Women aged 24-45 years not already infected with the human papilloma virus (HPV) can be protected by the HPV vaccine, concludes an Article to be published in The Lancet, written by Dr Nubia Muñoz, National Institute of Cancer, Bogotá, Colombia, and colleagues.
Changes in sexual behaviour during the past 30 years, characterised by rising age at first marriage and an increase in divorce rates, have led to more widespread premarital intercourse and acquisition of new sexual partners around middle-age, respectively. Thus there is a potential for older women to benefit from vaccination against the HPV virus, which is transmitted through sexual intercourse and can lead to cervical cancer or other cervical disease. In this randomised trial, women with no history of cervical disease or cancer or genital warts, caused by HPV types 6, 11, 16 and 18, were vaccinated with either the quadrivalent HPV vaccine, which aims to protect women from all four vaccine types, or placebo.
A total of 1,911 women received the vaccine and 1,908 were given placebo, at day 1 and months 2 and 6. There were two endpoints assessed— the first was 6 months or more duration of infection and cervical and external genital disease due to HPV6, 11, 16, 18; and the second the same as above but due to HPV 16 and 18 only. The mean follow-up time was 2.2 years (with more data to be reported at the end of the four-year trial). Specific populations among the women were analysed.
The per-protocol population consisted of 1,615 women given the vaccine and 1,607 placebo. These women all tested negative for the relevant vaccine HPV type on day 1 and also up to month seven. They also had to have had all three vaccine doses within one year, and have one or more follow-up visits after month seven. The researchers found that, among these women, four cases of infection or disease occurred in the vaccine group compared to 41 in the placebo group – meaning the vaccine showed 91% efficacy against all four virus strains.
Looking at HPV 16 and 18 only, four cases occurred in the placebo group compared with 23 in the placebo group, giving a vaccine efficacy of 83%. The intention-to-treat populations included women who not been completely vaccinated and/or had pre-existing HPV infection. When these women were included in the analysis, vaccine efficacy against all four HPV types was lower at 31%, while that specifically against types HPV 16 and 18 was 24%.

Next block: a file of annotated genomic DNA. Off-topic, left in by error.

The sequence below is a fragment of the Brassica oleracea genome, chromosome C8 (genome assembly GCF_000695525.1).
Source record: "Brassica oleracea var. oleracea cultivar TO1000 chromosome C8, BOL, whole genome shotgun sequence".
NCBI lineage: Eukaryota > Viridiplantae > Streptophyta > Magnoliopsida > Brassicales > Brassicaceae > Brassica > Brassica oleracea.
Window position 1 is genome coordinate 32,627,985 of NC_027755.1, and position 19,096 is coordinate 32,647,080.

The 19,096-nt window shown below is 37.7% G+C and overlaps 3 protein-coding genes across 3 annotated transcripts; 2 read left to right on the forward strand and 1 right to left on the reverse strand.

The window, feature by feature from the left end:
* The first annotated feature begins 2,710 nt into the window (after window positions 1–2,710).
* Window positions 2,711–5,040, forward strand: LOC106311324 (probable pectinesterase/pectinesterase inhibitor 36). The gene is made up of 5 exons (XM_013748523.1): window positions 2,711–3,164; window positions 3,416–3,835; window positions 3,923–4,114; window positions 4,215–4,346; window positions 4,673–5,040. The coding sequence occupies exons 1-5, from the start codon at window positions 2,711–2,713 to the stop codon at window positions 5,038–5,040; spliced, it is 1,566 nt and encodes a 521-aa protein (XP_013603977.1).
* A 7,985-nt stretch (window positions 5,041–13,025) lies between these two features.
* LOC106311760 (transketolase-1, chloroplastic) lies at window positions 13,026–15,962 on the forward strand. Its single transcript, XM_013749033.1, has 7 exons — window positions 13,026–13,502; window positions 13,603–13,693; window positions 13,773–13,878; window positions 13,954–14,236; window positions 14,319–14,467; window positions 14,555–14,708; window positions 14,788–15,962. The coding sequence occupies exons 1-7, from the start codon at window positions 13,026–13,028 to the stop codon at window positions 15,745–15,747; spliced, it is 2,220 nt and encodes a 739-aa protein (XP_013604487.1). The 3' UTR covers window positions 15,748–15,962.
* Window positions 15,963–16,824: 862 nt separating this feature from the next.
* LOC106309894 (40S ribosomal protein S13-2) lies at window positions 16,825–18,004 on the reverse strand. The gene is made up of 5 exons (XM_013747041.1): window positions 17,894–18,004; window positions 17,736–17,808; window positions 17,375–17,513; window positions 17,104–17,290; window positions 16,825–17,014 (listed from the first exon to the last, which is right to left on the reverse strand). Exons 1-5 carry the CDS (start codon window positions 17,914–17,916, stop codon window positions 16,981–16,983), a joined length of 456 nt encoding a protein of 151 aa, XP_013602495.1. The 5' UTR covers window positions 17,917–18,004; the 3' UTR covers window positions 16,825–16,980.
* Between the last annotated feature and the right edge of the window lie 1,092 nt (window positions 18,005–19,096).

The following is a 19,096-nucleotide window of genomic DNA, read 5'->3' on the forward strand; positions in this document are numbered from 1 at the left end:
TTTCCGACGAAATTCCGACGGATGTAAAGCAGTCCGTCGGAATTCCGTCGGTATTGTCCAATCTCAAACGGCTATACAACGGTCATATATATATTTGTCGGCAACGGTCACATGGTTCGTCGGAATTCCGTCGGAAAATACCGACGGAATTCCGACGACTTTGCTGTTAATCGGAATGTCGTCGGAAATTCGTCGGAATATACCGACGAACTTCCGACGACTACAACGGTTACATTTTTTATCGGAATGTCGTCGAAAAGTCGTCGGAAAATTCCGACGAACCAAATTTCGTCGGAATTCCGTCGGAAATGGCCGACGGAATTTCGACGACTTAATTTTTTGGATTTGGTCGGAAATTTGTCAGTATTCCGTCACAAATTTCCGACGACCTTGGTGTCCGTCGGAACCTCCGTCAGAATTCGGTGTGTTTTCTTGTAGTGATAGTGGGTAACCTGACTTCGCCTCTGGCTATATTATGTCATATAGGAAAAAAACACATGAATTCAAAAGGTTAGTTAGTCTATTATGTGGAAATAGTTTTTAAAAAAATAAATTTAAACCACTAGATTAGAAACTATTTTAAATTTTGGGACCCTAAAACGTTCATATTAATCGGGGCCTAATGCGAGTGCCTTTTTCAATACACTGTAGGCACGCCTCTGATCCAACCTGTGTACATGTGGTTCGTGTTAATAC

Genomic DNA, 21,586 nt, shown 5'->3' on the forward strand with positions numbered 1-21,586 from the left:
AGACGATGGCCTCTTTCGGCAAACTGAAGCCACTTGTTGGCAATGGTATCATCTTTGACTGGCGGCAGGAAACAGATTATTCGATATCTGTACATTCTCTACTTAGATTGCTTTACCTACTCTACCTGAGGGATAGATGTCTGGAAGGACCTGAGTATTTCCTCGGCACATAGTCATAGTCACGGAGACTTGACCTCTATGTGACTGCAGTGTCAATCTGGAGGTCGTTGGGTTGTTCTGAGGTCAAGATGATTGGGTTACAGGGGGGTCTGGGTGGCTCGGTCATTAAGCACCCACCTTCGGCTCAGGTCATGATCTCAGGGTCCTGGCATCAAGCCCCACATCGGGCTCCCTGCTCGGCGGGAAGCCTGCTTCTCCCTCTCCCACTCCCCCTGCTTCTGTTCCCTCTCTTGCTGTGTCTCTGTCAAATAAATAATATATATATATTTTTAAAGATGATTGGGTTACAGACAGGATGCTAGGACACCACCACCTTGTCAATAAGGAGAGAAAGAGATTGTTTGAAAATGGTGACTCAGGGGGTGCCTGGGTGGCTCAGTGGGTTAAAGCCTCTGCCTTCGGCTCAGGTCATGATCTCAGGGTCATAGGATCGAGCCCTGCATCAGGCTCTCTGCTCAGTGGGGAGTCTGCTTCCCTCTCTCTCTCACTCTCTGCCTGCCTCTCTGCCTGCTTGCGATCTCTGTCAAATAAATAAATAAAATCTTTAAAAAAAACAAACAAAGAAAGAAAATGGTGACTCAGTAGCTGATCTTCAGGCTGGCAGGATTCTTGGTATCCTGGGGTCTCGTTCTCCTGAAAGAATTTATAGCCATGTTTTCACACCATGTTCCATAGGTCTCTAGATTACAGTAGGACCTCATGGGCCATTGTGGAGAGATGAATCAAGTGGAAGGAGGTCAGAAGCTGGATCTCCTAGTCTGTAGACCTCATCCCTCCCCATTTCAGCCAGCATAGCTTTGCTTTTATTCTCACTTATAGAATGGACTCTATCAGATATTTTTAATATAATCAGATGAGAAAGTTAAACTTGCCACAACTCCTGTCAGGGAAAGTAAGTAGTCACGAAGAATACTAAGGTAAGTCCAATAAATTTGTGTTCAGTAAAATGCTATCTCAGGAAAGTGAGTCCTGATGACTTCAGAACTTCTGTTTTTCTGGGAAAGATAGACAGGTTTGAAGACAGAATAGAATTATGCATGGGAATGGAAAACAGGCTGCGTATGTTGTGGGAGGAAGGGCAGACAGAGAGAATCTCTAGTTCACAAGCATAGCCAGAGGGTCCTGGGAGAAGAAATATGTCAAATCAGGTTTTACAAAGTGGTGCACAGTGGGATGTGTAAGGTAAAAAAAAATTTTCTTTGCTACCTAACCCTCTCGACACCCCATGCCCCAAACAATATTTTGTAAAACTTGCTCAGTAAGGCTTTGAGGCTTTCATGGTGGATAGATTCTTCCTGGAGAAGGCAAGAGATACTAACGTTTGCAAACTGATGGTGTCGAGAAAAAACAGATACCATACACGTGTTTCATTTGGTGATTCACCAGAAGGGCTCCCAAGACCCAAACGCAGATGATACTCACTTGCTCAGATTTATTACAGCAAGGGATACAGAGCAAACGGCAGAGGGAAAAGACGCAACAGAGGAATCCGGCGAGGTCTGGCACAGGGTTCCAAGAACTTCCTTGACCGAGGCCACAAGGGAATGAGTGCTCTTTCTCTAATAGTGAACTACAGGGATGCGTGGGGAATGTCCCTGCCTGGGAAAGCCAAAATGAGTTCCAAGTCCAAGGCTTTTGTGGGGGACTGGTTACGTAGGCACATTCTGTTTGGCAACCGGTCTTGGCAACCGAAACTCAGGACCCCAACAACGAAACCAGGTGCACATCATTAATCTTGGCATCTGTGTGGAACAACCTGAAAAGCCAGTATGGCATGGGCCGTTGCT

The authors say: “Lower effectiveness (about 30%) detected in the mixed population (susceptible women and those who have already acquired HPV infection or HPV-associated disease) suggests that the public health effect of vaccinating women aged 25–45 years will be smaller than that recorded after vaccinating susceptible adolescents. This notion will be assessed in future cost–benefit analyses.”
While the study had a dual endpoint, the authors note that most of the women that reached the endpoint had infections, rather than cervical/genital disease. Thus the high vaccine efficacy in the intention-to-treat population was mostly as a result of efficacy against infection. The authors say: “Maximum effect from prophylactic HPV vaccination programmes will be achieved in women who are susceptible to infection and disease related to vaccine HPV types (those not previously exposed). Notably, most adult women enrolled in the current study remained susceptible to vaccine HPV types at entry. Almost all women enrolled were susceptible to three or four vaccine HPV types, and about a third were positive to HPV 6, 11, 16, or 18 at baseline by serological or DNA testing; therefore about two-thirds were susceptible to all four vaccine HPV types. Most women who were HPV positive were positive to only one HPV type, meaning that the quadrivalent HPV vaccine could still potentially benefit these women via protection against vaccine HPV types with which they are not infected with.”
They conclude: “The quadrivalent HPV vaccine is efficacious in women aged 24–45 years not infected with the relevant HPV types at enrolment.”